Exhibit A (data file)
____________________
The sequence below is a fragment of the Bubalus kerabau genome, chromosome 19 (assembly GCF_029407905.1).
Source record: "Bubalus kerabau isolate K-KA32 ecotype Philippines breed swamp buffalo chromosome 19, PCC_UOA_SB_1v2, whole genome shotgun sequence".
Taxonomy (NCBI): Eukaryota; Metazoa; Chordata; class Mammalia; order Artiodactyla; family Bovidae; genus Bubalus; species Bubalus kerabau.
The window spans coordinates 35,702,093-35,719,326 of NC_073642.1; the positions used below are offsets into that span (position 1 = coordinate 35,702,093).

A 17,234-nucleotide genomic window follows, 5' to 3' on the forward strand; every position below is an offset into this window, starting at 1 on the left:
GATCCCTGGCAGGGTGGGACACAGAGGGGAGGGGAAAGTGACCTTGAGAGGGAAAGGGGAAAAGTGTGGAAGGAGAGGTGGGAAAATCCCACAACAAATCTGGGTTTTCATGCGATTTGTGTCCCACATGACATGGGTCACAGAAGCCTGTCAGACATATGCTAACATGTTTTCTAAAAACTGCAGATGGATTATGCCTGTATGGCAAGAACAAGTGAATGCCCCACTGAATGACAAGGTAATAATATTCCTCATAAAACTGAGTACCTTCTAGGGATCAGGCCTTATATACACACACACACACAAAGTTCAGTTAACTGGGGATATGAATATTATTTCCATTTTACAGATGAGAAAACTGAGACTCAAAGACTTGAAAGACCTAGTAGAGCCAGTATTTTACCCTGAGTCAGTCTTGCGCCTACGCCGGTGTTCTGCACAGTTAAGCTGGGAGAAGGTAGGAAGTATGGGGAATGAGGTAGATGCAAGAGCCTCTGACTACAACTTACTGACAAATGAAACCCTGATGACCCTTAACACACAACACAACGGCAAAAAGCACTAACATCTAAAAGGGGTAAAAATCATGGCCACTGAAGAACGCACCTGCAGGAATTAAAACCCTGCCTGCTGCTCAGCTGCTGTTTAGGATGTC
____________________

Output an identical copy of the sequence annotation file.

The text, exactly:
The sequence below is a fragment of the Bubalus kerabau genome, chromosome 19 (assembly GCF_029407905.1).
Source record: "Bubalus kerabau isolate K-KA32 ecotype Philippines breed swamp buffalo chromosome 19, PCC_UOA_SB_1v2, whole genome shotgun sequence".
Taxonomy (NCBI): Eukaryota; Metazoa; Chordata; class Mammalia; order Artiodactyla; family Bovidae; genus Bubalus; species Bubalus kerabau.
The window spans coordinates 35,702,093-35,719,326 of NC_073642.1; the positions used below are offsets into that span (position 1 = coordinate 35,702,093).

A 17,234-nucleotide genomic window follows, 5' to 3' on the forward strand; every position below is an offset into this window, starting at 1 on the left:
GATCCCTGGCAGGGTGGGACACAGAGGGGAGGGGAAAGTGACCTTGAGAGGGAAAGGGGAAAAGTGTGGAAGGAGAGGTGGGAAAATCCCACAACAAATCTGGGTTTTCATGCGATTTGTGTCCCACATGACATGGGTCACAGAAGCCTGTCAGACATATGCTAACATGTTTTCTAAAAACTGCAGATGGATTATGCCTGTATGGCAAGAACAAGTGAATGCCCCACTGAATGACAAGGTAATAATATTCCTCATAAAACTGAGTACCTTCTAGGGATCAGGCCTTATATACACACACACACACAAAGTTCAGTTAACTGGGGATATGAATATTATTTCCATTTTACAGATGAGAAAACTGAGACTCAAAGACTTGAAAGACCTAGTAGAGCCAGTATTTTACCCTGAGTCAGTCTTGCGCCTACGCCGGTGTTCTGCACAGTTAAGCTGGGAGAAGGTAGGAAGTATGGGGAATGAGGTAGATGCAAGAGCCTCTGACTACAACTTACTGACAAATGAAACCCTGATGACCCTTAACACACAACACAACGGCAAAAAGCACTAACATCTAAAAGGGGTAAAAATCATGGCCACTGAAGAACGCACCTGCAGGAATTAAAACCCTGCCTGCTGCTCAGCTGCTGTTTAGGATGTC